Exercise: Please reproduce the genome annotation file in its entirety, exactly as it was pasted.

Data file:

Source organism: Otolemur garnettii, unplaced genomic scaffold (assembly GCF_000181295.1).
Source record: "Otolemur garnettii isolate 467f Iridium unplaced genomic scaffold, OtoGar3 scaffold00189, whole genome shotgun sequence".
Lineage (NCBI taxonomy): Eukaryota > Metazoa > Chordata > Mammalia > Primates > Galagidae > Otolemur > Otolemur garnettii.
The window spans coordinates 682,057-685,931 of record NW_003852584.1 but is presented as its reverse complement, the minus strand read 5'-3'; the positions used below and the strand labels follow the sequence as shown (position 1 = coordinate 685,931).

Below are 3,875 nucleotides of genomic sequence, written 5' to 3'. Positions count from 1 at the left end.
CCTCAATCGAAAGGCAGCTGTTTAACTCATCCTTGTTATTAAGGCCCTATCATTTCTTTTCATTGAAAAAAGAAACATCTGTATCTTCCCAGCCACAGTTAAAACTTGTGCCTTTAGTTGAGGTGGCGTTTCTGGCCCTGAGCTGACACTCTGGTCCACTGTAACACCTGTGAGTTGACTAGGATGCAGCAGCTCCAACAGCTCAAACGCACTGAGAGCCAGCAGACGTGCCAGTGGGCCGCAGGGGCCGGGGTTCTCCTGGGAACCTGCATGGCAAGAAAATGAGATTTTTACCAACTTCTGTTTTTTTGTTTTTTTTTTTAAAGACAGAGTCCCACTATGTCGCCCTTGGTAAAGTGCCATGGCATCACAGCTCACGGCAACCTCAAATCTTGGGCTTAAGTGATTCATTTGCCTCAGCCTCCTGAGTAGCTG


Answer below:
Source organism: Otolemur garnettii, unplaced genomic scaffold (assembly GCF_000181295.1).
Source record: "Otolemur garnettii isolate 467f Iridium unplaced genomic scaffold, OtoGar3 scaffold00189, whole genome shotgun sequence".
Lineage (NCBI taxonomy): Eukaryota > Metazoa > Chordata > Mammalia > Primates > Galagidae > Otolemur > Otolemur garnettii.
The window spans coordinates 682,057-685,931 of record NW_003852584.1 but is presented as its reverse complement, the minus strand read 5'-3'; the positions used below and the strand labels follow the sequence as shown (position 1 = coordinate 685,931).

Below are 3,875 nucleotides of genomic sequence, written 5' to 3'. Positions count from 1 at the left end.
CCTCAATCGAAAGGCAGCTGTTTAACTCATCCTTGTTATTAAGGCCCTATCATTTCTTTTCATTGAAAAAAGAAACATCTGTATCTTCCCAGCCACAGTTAAAACTTGTGCCTTTAGTTGAGGTGGCGTTTCTGGCCCTGAGCTGACACTCTGGTCCACTGTAACACCTGTGAGTTGACTAGGATGCAGCAGCTCCAACAGCTCAAACGCACTGAGAGCCAGCAGACGTGCCAGTGGGCCGCAGGGGCCGGGGTTCTCCTGGGAACCTGCATGGCAAGAAAATGAGATTTTTACCAACTTCTGTTTTTTTGTTTTTTTTTTTAAAGACAGAGTCCCACTATGTCGCCCTTGGTAAAGTGCCATGGCATCACAGCTCACGGCAACCTCAAATCTTGGGCTTAAGTGATTCATTTGCCTCAGCCTCCTGAGTAGCTG